When you first ingest any addictive item, it will give you a rush that creates an artificial dopamine spike in your brain. This spike will feel so good that you will want to keep it as long as possible, and your body will want to experience it as often as possible.

Nicotine does this in a highly aggressive manner by hitting your brain’s receptors in as short as twenty seconds of being inhaled because it can go straight into your bloodstream. It wears off much quicker, and you have to take another puff within a very short time to keep the high going.

Over time, the quick artificial spike of dopamine makes it much harder for your body to produce dopamine naturally, and eventually, your body will need it even to get back to baseline or not feel sad. Thus nicotine (and cigarettes) can become addictive very quickly.

Alcohol does the same thing, except that the process is slower than nicotine. Whereas smoking can take effect in as short as a few days or even a few cigarettes, alcohol typically takes some years to develop.

However, the reality remains that the chemical nature of alcohol will change the way your brain works over time as well to make you desire it. As long as you drink consistently over any extended period, you put yourself at risk of experiencing this.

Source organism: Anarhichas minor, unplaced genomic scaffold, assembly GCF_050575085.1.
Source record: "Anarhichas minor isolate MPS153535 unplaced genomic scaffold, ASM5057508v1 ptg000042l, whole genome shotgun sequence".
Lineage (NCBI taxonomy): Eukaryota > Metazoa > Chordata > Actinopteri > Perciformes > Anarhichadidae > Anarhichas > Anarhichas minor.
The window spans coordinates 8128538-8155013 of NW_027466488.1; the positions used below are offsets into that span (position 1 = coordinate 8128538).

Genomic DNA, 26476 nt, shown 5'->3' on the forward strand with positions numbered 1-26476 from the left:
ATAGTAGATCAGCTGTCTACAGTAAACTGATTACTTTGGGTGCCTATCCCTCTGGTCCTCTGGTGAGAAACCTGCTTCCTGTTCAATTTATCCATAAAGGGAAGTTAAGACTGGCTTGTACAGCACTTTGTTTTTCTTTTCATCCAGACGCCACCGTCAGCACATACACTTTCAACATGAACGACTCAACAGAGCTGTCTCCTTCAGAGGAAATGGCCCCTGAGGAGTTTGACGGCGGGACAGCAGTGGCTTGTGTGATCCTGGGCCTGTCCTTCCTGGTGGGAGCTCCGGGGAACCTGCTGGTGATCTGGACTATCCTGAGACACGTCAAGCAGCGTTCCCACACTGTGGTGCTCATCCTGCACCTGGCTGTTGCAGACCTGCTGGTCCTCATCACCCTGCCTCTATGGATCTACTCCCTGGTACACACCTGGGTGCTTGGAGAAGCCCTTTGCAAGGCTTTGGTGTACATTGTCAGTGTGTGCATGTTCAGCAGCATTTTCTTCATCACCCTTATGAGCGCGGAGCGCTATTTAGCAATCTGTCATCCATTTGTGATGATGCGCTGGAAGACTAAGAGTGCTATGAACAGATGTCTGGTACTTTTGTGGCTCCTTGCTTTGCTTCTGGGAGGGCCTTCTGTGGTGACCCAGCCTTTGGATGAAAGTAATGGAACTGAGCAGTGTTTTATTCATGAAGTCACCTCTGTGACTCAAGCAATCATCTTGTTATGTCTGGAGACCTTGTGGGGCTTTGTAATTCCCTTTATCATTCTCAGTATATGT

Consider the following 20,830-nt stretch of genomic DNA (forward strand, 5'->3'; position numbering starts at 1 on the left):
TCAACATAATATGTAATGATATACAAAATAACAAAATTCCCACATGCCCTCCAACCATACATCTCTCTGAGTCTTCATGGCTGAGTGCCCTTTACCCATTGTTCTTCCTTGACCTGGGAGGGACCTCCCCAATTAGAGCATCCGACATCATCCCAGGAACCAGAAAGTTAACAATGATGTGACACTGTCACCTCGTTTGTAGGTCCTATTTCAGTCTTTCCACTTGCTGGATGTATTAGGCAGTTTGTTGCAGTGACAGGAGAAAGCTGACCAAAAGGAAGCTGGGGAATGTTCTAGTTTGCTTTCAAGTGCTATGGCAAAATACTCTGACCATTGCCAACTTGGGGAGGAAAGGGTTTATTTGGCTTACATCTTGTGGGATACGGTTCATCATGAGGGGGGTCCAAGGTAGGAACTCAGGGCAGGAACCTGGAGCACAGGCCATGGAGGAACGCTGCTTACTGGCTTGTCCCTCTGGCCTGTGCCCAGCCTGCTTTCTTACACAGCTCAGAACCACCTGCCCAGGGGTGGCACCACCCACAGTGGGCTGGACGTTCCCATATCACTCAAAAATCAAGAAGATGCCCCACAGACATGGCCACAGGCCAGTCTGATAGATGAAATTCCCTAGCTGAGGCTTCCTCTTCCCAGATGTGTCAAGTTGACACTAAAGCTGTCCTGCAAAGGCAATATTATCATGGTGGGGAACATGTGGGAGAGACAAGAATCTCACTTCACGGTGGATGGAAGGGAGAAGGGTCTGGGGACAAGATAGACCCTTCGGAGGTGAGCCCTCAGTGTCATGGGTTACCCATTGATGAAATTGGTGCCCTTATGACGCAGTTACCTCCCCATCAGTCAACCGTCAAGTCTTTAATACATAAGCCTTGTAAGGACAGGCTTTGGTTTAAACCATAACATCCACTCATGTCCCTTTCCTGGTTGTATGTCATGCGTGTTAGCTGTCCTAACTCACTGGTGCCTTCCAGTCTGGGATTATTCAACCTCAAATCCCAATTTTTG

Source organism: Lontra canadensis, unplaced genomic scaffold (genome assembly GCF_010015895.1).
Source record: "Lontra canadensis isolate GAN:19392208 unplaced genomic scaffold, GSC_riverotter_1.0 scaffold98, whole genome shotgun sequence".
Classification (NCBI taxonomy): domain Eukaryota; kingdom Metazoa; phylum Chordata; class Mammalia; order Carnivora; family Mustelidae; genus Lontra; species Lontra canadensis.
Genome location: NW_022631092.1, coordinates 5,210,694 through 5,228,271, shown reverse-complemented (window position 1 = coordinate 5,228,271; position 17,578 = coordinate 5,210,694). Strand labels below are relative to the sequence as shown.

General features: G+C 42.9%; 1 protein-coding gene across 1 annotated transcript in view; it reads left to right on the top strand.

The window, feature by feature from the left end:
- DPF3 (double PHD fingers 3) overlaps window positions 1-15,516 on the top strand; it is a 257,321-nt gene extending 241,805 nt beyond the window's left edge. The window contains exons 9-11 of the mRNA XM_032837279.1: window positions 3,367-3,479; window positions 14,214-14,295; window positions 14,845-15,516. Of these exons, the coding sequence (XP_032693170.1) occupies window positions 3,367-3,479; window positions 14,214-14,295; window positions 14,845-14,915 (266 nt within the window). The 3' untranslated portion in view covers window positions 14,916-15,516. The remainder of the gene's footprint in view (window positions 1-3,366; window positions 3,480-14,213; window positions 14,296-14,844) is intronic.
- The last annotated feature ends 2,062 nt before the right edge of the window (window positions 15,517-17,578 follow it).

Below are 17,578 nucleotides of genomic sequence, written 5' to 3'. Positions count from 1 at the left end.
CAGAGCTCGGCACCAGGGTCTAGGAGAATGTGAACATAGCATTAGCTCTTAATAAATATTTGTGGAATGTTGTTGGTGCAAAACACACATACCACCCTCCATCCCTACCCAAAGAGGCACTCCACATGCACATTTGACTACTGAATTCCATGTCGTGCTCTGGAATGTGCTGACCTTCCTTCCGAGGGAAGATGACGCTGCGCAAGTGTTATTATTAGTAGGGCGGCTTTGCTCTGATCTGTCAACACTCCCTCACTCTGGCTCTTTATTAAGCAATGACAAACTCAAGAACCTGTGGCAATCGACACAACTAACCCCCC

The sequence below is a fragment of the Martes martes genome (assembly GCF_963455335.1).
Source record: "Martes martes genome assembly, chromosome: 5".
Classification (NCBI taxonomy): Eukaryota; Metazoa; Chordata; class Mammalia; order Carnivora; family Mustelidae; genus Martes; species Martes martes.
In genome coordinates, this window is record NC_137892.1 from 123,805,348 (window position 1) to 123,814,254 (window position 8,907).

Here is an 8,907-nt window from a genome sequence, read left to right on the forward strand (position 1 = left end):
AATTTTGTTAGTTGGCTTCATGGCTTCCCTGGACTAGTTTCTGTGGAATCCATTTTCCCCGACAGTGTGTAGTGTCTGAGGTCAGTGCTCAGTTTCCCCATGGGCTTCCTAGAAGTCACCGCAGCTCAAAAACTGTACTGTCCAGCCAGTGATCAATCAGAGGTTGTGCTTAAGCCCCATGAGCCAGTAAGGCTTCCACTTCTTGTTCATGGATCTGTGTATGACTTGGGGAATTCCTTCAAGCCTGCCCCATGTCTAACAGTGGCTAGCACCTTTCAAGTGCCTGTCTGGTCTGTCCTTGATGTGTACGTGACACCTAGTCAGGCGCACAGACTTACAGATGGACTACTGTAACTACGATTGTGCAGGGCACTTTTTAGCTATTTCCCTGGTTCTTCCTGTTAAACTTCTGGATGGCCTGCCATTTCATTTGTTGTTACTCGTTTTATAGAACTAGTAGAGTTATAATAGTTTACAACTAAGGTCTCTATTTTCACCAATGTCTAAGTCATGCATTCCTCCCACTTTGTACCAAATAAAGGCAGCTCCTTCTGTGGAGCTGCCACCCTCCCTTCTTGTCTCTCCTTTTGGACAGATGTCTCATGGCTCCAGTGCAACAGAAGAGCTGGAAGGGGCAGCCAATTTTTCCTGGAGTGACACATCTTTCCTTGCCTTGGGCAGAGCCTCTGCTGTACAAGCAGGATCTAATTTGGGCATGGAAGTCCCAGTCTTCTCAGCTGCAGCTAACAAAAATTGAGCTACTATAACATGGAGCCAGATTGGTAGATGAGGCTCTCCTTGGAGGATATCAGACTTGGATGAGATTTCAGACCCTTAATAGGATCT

“Normal” drinkers are not what most people think they are

When people think of “normal” drinkers, they often think of the concept of having one or two glasses of wine with dinner and not needing to drink anything more than that.

If you did this one or two nights per week, that would put you in the realm of having about 2–4 glasses per week, which aligns with the daily recommended amount.

Seems pretty modest and safe, right?

Believe it or not, that would put you in the realm of the top 30% of ALL drinkers in the US.

Seventy percent of all people in the U.S. drink less than three alcoholic beverages per week, with the majority (60%) consuming less than one.

Since I would guess very few people drink less than one drink every week, what this equates to is that these individuals probably only drink alcohol once in a blue moon (like once a quarter or bi-annually).

I would argue that anyone who drinks alcohol that sparingly could be hard to identify as a drinker at all, and I don’t think this would fall into what most people think of when they say a “normal” drinker.

It’s like someone who smokes a cigarette at this same pace. Would they be considered a “normal” smoker?

Therefore, to desire to fall into a category that could drink only one or two glasses at a time per week stills puts you squarely in the at-risk category of individuals who are consistently exposing themselves to the addictive nature of alcohol.

And while there’s no way of knowing how long you would be safe to continue this pattern before alcohol’s addictive nature takes hold, wouldn’t it be much safer to prevent this altogether by just abstaining and labeling yourself a NON-drinker, which cannot be mislabeled at all?